Should you let your kids on Club Penguin?

By Sharon Duke Estroff for Good Housekeeping

Aimed at ages 6 to 14, Club Penguin is one of the most popular kids' sites, but it's hardly the only one. These new virtual worlds are part social networking, part online game, part Saturday-morning cartoon - and they're everywhere, generally selling themselves to parents as safe places for kids to play, learn, and make friends.

But I wanted to find out exactly what my 8-year-old son would be experiencing in this icy paradise. So I opened my own account at Club Penguin (I call it CP) and created my avatar, ChilyLily437, a bright-eyed, hot-pink go-getter with her own digital igloo and cyber hangouts - and even the potential to buy an online wardrobe. Via this character, I virtually sunbathed, snow tubed, and even picked up my daily cup of joe at CP's answer to Starbucks. And by typing in cartoonlike speech bubbles, I mingled with waddling hordes of other penguins.

During my two-week mission, I found four serious surprises - both good and bad. Here's the most disturbing: In cyberspace, kids grow up even faster.

At any given moment on Club Penguin, someone is saying "Cute girlz" or "I like boyz" or "Will u be my girlfriend?" - which is exactly what a penguin whom I'll call Kingpizmo asked me one night in his igloo. By the time we got to his crib, we'd already swapped heart emoticons and mwah mwahs (kisses). We played a few rounds of "spin the fish" (a popular CP "kissing" game) before he popped the question, and I (trying not to think about how appalled Kingpizmo would be if he knew he'd just asked a married mother of four to go steady) accepted.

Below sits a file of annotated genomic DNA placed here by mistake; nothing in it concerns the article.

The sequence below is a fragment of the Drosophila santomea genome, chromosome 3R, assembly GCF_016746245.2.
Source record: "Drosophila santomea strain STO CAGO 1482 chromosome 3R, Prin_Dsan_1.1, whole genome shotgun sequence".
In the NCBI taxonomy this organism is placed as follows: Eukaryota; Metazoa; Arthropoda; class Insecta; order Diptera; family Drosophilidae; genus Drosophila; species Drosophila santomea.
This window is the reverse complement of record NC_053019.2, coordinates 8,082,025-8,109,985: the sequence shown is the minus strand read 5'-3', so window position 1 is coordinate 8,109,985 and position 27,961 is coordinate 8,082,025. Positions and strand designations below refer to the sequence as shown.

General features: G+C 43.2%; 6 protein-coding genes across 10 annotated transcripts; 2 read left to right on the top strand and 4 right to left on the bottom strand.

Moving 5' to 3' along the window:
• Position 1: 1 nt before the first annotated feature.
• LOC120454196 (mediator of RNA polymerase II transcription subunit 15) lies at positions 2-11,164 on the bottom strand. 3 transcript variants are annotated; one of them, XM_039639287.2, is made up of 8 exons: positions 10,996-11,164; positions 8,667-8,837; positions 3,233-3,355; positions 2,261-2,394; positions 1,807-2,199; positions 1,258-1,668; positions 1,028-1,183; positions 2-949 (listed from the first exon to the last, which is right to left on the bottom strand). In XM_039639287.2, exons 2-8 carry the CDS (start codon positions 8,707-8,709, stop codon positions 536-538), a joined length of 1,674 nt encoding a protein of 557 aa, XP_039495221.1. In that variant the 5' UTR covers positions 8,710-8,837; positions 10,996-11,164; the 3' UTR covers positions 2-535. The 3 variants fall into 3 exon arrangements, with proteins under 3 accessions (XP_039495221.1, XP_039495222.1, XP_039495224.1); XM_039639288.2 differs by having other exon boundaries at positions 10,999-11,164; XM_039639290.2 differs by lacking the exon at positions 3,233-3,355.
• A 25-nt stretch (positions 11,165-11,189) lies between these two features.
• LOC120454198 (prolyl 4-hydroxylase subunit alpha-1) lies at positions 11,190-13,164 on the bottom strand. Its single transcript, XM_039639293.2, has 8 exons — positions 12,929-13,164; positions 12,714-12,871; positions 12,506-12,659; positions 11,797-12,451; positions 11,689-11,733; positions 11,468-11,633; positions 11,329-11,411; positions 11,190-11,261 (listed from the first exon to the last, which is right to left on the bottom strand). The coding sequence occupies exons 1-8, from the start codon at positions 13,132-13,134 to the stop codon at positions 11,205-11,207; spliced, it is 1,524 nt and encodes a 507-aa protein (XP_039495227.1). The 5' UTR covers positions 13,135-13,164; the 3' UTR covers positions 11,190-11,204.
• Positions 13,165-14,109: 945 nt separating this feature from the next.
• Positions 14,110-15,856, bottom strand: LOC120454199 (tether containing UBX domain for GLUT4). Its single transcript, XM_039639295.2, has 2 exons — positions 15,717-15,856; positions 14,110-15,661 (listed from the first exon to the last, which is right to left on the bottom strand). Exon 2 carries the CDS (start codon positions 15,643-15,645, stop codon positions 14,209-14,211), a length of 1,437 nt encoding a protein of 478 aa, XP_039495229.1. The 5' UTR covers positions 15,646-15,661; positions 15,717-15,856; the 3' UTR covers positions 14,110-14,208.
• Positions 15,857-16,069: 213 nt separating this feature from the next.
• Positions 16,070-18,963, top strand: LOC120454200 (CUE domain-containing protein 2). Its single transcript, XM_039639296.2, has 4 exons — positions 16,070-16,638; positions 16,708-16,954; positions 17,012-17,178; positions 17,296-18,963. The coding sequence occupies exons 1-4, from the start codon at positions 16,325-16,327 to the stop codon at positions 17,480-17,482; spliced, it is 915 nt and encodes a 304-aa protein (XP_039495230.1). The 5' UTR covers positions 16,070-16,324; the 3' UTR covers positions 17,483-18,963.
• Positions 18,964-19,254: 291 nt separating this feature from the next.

Of all my virtual-world surprises, I found CP's sexual undercurrent by far the most shocking. One expert was less surprised. "Flirting and dating are major parts of kids' virtual-world activity," says Yasmin Kafai, Ed.D, professor of learning sciences in the Graduate School of Education at the University of Pennsylvania, who has been researching tweens in virtual worlds. "The anonymity and lack of parental supervision make them favorite spaces for even tweens to act out sexual themes they see in the media and at the playground, even before they're ready in real life."

But such cyber dating can actually hinder their ability to develop off-line relationships, says Marshall P. Duke, Ph.D., clinical psychologist at Emory University. "In the real world, people communicate in many ways - body language, facial expressions, gestures, and tone of voice. Not so in virtual worlds. But kids may think they understand relationships based on online experiences, and that can be damaging."

Keep reading for 3 more things you should know before letting your kids out into the cyber snow.

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Reprinted with permission of Hearst Communications, Inc.